Monday, December 13, 2010

Chapman Botanical Gardens - Apalachicola, Florida

Chapman Botanical Garden
A beautiful memorial to one of Florida's best known botanists, the Chapman Botanical Garden is a beautiful landmark of Apalachicola, Florida.

Dr. Alvin W. Chapman, for whom the gardens are named, came to Florida in 1834 and lived in both Marianna and Quincy before moving to Apalachicola, where he lived out the rest of his life, in 1847. Trained as a physician, he fell in love with the botanical wonders of Florida and the South and devoted his life to exploration and discovery.

Dr. Alvin W. Chapman
Dr. Chapman is credited with discovering numerous species of rare plants in Florida, including Chapman's Rhododendron, the wild Florida azalea and others. He was a friend of Hardy Bryan Croom, who discovered the Florida Torreya, and was the author of a landmark volume on the plants of the South.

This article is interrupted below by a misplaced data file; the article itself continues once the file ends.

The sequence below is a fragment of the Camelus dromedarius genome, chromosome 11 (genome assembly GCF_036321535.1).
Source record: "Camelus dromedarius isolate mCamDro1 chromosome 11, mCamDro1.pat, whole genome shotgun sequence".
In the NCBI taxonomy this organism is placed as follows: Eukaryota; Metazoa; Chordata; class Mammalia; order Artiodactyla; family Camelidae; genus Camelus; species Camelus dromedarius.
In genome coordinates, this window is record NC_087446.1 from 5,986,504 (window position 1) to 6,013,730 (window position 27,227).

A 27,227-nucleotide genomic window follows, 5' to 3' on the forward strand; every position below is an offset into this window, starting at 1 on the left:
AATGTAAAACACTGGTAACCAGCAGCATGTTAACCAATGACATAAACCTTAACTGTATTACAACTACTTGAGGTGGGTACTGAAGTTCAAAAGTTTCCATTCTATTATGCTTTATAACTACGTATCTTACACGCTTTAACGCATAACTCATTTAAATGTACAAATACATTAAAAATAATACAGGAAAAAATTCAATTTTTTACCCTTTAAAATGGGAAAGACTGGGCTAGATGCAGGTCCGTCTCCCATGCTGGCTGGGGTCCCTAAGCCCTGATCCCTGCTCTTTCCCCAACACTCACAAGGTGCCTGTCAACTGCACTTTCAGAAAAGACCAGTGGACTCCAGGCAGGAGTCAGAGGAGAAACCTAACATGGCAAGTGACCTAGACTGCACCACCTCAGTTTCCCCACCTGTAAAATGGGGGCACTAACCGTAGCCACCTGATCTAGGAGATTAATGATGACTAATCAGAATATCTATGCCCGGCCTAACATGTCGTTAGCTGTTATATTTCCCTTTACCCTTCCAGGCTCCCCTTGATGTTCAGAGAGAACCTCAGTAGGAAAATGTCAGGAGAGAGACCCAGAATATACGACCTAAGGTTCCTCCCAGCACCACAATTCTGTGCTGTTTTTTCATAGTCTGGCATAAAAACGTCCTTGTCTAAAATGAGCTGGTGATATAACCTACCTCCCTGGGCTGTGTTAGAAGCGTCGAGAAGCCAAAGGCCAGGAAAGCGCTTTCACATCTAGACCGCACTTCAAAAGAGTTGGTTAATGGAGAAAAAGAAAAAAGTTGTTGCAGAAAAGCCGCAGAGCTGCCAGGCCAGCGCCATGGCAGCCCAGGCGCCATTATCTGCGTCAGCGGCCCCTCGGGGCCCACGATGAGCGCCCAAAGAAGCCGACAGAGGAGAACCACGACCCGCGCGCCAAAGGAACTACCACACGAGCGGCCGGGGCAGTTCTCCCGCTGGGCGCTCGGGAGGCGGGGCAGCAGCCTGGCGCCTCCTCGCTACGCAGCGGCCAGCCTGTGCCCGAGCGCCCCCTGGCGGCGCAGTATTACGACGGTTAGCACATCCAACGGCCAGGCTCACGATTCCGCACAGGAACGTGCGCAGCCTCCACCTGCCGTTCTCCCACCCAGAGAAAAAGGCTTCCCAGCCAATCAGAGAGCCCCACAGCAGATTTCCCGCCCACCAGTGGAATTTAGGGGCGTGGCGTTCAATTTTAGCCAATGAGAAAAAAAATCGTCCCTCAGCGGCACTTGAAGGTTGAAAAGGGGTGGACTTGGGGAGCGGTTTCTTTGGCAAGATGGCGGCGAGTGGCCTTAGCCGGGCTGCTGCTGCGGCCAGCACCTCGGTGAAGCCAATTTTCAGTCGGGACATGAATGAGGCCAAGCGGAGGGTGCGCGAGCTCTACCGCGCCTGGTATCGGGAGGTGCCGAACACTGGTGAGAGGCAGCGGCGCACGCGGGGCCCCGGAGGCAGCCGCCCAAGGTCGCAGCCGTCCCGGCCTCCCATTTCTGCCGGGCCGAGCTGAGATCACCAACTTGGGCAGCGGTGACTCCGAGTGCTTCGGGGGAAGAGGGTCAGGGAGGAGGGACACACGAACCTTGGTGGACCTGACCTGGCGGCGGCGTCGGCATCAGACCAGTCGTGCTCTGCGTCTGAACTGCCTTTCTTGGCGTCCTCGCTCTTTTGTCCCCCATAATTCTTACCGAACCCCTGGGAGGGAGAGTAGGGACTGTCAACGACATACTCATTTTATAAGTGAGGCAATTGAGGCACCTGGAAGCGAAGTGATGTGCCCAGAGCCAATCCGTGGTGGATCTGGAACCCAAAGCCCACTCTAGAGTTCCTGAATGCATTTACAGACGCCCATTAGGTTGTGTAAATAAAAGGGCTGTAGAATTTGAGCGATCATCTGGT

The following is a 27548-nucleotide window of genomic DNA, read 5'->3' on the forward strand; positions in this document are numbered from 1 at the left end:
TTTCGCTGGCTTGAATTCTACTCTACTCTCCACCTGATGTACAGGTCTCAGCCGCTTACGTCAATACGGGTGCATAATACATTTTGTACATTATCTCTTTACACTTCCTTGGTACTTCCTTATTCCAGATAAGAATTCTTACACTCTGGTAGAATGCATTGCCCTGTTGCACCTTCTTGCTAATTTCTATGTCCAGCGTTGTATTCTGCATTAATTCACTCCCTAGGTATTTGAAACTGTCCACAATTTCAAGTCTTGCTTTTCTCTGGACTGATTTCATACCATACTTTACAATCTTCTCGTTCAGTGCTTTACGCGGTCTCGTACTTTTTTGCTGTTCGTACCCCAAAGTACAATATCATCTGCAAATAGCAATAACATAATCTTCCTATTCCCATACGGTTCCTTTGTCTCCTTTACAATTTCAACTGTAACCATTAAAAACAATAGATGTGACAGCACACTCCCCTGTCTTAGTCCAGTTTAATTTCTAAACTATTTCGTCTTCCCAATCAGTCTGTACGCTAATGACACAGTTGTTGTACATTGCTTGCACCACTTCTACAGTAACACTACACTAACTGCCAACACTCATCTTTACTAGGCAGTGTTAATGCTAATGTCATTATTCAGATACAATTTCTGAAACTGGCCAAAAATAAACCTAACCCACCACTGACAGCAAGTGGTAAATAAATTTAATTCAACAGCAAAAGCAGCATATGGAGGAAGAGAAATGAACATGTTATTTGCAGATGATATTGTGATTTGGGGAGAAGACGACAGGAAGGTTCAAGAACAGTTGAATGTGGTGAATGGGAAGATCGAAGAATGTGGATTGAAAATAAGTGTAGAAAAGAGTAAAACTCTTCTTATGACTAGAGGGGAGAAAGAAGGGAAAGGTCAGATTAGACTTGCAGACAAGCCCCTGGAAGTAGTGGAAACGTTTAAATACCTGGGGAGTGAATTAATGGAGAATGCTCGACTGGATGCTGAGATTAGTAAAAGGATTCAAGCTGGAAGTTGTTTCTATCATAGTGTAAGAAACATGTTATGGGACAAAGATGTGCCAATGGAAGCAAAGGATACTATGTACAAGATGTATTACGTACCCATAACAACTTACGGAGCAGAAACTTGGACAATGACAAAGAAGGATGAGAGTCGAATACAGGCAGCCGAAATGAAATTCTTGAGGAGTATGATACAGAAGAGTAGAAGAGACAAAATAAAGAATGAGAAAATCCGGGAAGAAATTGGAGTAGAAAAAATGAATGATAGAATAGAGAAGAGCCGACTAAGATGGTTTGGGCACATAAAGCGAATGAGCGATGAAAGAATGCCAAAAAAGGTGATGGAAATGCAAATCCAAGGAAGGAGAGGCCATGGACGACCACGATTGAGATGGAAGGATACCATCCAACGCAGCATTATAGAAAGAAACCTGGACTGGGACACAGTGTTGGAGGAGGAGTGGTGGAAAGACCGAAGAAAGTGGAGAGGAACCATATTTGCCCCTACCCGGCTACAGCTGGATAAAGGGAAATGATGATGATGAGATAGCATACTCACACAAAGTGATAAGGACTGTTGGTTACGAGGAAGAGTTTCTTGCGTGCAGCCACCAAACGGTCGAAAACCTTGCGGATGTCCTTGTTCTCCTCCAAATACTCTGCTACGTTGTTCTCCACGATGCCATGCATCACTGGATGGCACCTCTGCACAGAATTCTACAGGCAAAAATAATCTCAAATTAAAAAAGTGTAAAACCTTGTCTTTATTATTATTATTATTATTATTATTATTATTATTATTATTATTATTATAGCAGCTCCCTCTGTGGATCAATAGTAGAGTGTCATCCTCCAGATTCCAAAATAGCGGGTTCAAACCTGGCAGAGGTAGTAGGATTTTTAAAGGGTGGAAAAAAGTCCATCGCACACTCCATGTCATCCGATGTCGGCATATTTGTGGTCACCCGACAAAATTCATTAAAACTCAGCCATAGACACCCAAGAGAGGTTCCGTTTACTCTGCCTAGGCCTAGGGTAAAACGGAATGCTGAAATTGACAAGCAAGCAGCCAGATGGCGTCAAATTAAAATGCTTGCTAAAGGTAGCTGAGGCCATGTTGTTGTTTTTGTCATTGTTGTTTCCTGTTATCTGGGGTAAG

Dr. Chapman was also an important figure of the Civil War in Florida. A devoted Unionist, he remained in Apalachicola although his wife relocated to Marianna after Confederate troops withdrew from the city. He is mentioned often in the records of the Union blockade ships that were stationed offshore. Local legend also holds that he sometimes hid in Trinity Episcopal Church when occasional Confederate patrols entered the city.

The Chapman Botanical Garden, located adjacent to Orman House Historic State Park and the Three Soldiers Monument on Market Street in Apalachicola, features winding paths, footbridges, butterfly gardens, unique plantings and much more. The garden is one of the most beautiful in any small city in the South and is well worth a visit.

To learn more and see additional photos, please visit

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